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Family Psychoeducation Toolkit - page 36 / 77





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What is the benefit of psychoeducation for practitioners?

Research has shown that psychoeducation provides practitioners with an opportunity to:

  • Promote improved clinical outcomes, satisfaction, and higher rates of recovery amongst their clients

  • Feel more supported in their efforts to manage the effects of illness

  • Build relationships with families

  • Experience improved cost-benefit


In fact, many practitioners find that their work with families helps them develop their own professional skills. They describe an improved understanding of the effect of illness on family relations and an improved ability to shift their own perspectives from practitioner to partner.

Who is the target population?

The greatest amount of research has shown benefits for people with schizophrenic disorders and their families. Further, people who participate in family psychoeducation at an early stage of their illness have especially promising outcomes in terms of symptoms and employment. Increasing evidence shows that new versions for mood disorders, OCD, and borderline personality disorder are effective, as well for consumers who lack family support altogether. Thus, the population with the greatest benefit will be those with the most severe psychiatric disorders.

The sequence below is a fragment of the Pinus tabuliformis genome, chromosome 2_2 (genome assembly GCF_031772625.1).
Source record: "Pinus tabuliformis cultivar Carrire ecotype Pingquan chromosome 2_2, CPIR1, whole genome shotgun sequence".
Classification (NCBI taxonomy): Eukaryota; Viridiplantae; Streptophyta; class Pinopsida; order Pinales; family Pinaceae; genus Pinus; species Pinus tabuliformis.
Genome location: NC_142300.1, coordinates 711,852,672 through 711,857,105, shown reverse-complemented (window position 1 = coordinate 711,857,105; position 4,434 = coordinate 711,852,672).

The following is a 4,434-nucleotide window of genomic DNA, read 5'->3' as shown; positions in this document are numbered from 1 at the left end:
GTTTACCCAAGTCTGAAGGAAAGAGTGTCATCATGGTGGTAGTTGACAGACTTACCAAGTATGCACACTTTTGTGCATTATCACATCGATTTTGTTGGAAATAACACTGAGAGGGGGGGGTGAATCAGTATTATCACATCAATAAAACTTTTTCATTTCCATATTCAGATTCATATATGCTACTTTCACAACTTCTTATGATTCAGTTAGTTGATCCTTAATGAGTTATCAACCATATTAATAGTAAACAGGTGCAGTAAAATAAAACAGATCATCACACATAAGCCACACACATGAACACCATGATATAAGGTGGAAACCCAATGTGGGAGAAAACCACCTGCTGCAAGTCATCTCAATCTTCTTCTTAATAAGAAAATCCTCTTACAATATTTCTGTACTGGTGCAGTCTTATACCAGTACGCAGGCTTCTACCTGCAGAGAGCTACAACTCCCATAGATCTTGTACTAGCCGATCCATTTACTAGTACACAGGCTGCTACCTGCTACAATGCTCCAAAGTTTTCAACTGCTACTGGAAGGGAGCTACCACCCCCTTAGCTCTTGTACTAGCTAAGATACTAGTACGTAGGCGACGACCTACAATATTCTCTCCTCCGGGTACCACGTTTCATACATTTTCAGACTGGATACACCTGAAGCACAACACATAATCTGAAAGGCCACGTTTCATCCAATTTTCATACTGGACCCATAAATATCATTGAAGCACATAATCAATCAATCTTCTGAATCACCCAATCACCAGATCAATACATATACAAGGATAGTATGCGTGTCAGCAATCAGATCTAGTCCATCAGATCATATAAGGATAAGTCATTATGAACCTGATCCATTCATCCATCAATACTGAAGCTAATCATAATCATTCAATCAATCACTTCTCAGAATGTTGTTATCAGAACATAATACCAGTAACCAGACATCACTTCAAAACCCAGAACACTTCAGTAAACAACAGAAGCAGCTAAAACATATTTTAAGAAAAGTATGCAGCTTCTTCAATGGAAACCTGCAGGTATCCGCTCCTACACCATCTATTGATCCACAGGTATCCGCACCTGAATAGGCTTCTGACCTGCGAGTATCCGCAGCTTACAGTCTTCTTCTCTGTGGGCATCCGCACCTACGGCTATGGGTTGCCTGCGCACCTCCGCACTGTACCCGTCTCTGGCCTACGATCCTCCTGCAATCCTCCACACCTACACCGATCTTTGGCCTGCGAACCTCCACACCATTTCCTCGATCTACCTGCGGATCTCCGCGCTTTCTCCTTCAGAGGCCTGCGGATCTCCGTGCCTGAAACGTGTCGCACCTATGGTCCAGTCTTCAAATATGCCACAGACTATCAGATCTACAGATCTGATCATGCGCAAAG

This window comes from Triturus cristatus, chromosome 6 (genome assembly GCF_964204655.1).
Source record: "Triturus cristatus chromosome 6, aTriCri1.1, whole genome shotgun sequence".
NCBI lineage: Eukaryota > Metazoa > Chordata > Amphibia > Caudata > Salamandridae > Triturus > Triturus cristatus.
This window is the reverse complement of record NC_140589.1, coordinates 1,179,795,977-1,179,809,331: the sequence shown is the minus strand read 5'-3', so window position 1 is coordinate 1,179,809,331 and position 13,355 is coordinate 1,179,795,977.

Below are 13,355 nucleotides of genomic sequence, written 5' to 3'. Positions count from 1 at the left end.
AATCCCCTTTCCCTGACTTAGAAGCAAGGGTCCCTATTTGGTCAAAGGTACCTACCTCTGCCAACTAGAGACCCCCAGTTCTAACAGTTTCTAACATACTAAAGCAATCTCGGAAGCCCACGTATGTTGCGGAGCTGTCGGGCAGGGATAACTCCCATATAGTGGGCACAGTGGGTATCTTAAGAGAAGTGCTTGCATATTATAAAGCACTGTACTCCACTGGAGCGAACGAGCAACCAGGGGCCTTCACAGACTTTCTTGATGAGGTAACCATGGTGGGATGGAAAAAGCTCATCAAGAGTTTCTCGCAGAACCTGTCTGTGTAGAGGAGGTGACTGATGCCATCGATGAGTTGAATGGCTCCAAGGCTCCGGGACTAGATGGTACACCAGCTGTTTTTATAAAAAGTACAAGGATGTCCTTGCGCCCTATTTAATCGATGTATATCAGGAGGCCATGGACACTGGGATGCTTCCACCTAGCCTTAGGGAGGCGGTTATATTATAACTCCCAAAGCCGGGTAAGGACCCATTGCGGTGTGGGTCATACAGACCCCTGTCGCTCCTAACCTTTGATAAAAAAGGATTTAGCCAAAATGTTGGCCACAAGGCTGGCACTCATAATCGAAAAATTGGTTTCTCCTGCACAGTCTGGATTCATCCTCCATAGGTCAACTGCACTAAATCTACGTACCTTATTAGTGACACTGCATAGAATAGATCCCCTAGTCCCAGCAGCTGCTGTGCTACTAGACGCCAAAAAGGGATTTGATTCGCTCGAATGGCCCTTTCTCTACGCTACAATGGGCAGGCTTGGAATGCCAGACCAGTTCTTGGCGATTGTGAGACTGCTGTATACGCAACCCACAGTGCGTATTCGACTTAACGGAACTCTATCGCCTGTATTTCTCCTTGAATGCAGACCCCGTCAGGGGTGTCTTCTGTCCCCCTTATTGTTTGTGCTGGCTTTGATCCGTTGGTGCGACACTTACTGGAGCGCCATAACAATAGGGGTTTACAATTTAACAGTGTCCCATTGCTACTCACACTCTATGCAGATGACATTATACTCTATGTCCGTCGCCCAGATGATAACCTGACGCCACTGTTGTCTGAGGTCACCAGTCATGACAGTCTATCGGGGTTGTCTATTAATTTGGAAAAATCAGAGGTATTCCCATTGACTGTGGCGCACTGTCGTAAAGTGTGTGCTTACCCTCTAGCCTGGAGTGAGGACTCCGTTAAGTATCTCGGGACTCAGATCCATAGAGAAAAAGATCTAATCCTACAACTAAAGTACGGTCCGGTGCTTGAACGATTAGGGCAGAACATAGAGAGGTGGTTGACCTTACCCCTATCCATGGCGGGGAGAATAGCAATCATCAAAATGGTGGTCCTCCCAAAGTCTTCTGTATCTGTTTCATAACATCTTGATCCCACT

Family refers to anyone who cares about the consumer. It does not have to be a relative or a person sharing the same living space.

What can I do to implement family psychoeducation?

Mental health systems that have some psychosocial or psychotherapy services, can largely reallocate services toward family psychoeducation. If multi-family groups are established, total service efforts will actually decrease by the end of the first year. A recent cost- effectiveness study shows that the extra effort will be more than recouped in saved crisis/intensive treatment efforts and costs. Special arrangements may be needed to provide access to families from some cultural groups. It is very useful to consult with and involve the local or state chapter of NAMI.

This approach is designed to largely replace individual meetings with consumers. The most cost-effective approach is to simply include the family in most ongoing sessions, whether in single or multi-family group format. Most licensed mental health practitioners can learn to work within this model quite effectively. That includes social workers, psychiatric nurses, psychiatrists, psychologists, occupational therapists, and case managers. The usual steps toward establishing services include an agency-wide orientation and program consultation, intensive clinical training, and about one year of group supervision.

Family Psychoeducation Toolkit


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